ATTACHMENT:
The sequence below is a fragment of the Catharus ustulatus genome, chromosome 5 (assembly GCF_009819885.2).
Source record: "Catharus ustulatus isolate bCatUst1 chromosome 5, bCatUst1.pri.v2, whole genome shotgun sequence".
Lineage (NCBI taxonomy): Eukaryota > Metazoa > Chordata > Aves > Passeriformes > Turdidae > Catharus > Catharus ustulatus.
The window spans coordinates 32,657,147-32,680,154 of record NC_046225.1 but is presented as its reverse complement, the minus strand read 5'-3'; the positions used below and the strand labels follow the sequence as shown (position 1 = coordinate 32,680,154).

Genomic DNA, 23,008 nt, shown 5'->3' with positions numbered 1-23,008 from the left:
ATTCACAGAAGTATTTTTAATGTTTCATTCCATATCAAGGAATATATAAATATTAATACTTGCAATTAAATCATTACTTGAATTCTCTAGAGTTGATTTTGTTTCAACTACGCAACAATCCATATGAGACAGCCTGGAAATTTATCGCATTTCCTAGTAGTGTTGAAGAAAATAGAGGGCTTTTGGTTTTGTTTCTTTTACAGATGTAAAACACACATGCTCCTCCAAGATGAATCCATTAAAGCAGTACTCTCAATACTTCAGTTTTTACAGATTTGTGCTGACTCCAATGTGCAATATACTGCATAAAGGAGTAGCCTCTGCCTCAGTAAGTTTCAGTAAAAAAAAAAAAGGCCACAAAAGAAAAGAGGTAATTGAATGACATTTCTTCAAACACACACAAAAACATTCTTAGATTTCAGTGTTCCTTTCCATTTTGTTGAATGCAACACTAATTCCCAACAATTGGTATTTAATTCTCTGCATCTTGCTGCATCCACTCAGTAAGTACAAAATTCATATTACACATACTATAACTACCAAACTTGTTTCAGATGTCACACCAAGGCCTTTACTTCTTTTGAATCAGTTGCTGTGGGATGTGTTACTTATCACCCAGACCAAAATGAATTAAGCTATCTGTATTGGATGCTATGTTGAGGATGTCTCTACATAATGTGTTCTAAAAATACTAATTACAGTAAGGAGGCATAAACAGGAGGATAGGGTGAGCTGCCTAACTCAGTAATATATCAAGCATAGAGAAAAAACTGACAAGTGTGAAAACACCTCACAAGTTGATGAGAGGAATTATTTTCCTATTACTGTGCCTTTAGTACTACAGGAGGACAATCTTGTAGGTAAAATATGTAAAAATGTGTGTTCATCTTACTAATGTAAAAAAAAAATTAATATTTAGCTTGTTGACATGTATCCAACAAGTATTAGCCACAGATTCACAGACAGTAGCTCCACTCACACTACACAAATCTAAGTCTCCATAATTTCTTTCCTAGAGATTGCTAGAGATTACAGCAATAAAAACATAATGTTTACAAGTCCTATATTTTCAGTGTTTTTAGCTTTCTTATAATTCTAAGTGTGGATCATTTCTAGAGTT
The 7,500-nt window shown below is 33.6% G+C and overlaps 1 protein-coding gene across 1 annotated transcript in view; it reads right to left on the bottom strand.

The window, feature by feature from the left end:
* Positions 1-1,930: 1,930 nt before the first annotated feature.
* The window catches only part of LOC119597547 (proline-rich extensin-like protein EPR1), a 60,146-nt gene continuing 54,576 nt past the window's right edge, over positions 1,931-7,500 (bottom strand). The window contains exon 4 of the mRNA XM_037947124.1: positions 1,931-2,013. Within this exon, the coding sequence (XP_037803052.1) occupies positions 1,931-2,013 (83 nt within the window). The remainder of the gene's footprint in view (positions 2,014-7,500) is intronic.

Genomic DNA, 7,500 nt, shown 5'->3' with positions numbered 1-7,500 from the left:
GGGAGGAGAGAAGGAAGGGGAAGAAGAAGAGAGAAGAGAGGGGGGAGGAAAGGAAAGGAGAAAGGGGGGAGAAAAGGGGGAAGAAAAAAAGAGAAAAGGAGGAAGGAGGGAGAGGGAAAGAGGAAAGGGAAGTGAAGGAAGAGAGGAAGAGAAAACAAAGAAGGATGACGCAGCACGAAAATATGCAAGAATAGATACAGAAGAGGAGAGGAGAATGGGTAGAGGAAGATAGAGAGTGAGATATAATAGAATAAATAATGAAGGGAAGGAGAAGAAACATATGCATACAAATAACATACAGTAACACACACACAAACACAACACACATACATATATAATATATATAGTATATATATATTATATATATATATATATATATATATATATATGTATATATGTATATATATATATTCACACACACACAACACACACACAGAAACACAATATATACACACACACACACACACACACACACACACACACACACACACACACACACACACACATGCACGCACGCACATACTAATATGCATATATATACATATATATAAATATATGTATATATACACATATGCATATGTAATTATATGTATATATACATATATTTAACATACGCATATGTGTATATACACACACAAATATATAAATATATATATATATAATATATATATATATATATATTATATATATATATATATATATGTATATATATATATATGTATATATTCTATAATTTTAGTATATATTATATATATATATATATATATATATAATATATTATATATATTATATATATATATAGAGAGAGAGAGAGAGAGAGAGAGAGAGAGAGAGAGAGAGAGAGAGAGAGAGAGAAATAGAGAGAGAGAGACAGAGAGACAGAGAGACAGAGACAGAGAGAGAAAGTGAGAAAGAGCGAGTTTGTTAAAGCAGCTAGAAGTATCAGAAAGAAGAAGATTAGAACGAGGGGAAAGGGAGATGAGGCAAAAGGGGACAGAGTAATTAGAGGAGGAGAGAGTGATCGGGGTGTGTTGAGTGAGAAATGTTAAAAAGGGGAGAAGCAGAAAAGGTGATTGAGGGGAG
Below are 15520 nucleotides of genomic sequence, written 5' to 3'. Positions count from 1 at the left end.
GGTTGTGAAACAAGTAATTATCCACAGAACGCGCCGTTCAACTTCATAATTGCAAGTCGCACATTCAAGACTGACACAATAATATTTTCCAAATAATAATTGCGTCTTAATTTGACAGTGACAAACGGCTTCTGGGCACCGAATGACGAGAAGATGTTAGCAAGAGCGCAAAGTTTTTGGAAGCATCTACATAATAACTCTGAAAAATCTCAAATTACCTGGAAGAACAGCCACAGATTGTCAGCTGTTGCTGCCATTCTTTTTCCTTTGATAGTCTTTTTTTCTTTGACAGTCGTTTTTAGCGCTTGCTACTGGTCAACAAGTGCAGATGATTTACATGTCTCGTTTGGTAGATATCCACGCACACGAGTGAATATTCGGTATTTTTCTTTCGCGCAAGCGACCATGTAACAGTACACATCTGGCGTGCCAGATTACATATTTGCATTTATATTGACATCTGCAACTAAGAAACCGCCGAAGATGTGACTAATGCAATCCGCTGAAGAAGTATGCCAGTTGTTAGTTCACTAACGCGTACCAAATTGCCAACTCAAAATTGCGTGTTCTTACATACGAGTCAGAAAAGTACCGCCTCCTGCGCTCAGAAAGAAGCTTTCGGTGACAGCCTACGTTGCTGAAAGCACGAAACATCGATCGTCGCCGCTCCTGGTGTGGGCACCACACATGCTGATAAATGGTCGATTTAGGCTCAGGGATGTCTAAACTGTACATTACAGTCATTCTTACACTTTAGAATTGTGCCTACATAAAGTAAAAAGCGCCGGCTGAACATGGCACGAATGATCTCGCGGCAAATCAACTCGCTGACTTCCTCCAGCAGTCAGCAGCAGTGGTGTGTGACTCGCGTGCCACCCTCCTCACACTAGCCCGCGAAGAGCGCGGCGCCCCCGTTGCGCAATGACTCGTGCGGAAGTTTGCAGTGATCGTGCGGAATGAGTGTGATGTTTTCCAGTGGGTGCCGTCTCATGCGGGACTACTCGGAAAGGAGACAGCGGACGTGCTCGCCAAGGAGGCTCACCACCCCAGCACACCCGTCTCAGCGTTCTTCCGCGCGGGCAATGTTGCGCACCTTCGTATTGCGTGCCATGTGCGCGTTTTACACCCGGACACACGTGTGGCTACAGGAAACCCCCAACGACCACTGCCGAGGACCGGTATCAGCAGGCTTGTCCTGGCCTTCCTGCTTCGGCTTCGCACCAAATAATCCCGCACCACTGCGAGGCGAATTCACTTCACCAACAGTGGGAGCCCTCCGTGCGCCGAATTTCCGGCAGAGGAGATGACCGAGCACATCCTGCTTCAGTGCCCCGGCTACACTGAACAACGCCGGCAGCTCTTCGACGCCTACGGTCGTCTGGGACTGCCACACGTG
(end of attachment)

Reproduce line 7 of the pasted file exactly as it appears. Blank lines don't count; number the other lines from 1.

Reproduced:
The 7,500-nt window shown below is 33.6% G+C and overlaps 1 protein-coding gene across 1 annotated transcript in view; it reads right to left on the bottom strand.